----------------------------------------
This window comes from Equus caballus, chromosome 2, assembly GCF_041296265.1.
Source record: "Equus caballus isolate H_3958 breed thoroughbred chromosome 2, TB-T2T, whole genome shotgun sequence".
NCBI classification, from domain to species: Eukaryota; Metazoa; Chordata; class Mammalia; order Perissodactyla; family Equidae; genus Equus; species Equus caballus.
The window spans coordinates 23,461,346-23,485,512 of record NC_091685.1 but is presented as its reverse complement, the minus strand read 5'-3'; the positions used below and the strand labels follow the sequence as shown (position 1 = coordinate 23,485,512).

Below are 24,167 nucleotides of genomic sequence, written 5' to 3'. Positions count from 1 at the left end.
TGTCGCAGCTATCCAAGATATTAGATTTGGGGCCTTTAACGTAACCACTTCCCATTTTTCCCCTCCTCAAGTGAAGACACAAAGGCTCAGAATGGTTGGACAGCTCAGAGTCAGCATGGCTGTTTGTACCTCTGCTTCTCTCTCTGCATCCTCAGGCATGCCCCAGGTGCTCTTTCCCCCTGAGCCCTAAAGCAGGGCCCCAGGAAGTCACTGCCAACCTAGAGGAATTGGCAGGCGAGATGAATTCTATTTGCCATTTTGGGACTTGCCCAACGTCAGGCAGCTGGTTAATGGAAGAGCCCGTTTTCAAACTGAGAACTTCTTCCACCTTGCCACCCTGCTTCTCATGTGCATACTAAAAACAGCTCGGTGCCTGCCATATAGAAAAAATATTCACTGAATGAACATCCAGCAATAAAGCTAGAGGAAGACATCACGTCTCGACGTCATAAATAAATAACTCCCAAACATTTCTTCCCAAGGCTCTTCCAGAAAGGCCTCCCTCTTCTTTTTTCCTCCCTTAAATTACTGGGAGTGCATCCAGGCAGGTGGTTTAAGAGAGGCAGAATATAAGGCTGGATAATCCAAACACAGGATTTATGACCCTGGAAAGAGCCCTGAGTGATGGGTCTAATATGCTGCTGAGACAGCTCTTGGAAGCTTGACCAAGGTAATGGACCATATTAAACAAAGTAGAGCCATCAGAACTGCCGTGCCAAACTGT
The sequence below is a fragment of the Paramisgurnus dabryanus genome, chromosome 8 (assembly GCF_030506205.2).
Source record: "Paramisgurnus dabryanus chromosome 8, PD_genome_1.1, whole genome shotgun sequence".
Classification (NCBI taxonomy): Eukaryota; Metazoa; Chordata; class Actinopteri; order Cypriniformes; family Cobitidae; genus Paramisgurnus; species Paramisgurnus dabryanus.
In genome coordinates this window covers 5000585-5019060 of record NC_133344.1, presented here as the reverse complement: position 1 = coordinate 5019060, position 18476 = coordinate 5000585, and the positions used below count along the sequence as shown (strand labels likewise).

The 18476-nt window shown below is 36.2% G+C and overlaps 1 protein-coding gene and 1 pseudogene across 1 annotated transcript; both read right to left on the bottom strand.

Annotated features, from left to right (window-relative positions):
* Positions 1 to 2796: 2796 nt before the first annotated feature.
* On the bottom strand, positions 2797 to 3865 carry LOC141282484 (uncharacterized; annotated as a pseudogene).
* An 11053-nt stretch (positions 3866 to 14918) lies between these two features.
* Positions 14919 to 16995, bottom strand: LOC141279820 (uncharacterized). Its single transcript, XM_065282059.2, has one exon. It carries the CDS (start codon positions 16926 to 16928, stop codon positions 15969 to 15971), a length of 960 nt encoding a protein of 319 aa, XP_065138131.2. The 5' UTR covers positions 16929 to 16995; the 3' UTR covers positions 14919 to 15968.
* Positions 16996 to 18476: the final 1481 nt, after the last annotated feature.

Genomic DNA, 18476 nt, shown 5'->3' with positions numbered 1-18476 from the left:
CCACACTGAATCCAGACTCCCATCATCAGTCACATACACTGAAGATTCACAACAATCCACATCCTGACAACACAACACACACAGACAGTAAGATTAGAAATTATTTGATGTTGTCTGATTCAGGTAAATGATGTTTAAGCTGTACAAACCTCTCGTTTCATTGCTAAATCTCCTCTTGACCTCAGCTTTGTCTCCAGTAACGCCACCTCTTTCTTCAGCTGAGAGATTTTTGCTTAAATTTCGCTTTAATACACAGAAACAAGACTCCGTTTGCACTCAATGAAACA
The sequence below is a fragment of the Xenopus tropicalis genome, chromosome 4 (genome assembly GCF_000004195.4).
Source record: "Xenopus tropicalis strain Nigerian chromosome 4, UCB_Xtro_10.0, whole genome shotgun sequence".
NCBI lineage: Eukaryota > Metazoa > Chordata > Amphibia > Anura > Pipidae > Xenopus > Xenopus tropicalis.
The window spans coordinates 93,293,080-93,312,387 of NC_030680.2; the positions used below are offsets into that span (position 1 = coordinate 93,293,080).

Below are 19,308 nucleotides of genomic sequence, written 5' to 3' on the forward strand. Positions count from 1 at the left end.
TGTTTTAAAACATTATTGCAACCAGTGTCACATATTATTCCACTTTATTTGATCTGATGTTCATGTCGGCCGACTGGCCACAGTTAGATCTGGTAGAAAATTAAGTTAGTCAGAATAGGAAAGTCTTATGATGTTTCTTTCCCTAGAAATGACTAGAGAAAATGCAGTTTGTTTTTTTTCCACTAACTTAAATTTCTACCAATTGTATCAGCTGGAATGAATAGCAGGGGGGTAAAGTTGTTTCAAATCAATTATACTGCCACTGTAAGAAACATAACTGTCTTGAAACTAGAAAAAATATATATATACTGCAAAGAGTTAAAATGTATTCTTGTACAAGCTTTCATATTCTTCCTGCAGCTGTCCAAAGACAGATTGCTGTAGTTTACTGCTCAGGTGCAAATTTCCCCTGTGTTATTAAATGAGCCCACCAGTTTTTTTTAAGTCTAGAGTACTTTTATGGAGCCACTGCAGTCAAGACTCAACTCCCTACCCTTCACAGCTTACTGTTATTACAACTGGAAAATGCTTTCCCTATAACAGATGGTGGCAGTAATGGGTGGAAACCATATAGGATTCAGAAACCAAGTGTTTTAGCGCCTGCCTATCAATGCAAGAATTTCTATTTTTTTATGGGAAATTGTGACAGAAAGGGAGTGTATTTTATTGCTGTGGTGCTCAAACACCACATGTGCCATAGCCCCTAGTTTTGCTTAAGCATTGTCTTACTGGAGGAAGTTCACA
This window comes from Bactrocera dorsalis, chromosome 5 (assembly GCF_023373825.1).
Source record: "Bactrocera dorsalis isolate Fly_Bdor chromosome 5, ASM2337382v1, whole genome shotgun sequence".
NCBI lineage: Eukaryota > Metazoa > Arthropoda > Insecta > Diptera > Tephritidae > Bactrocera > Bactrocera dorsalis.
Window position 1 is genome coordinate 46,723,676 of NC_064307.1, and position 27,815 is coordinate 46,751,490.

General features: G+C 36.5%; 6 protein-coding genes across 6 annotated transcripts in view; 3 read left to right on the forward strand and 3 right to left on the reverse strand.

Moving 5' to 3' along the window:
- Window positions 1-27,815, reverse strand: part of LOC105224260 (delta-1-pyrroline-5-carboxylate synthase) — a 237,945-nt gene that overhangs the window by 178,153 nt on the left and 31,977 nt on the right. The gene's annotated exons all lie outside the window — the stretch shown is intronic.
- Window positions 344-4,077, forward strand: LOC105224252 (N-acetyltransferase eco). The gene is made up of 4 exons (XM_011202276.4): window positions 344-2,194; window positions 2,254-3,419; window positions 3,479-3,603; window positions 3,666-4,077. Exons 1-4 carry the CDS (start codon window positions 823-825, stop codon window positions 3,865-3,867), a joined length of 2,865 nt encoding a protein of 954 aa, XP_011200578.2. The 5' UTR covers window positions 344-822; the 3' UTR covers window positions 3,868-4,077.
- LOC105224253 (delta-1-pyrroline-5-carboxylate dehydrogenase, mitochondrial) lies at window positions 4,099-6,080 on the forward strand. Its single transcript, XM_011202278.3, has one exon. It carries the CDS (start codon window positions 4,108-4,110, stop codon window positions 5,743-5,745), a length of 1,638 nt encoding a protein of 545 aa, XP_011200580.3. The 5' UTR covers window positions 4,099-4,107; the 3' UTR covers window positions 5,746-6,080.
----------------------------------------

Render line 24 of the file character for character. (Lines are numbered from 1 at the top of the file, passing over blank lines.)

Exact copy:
Below are 19,308 nucleotides of genomic sequence, written 5' to 3' on the forward strand. Positions count from 1 at the left end.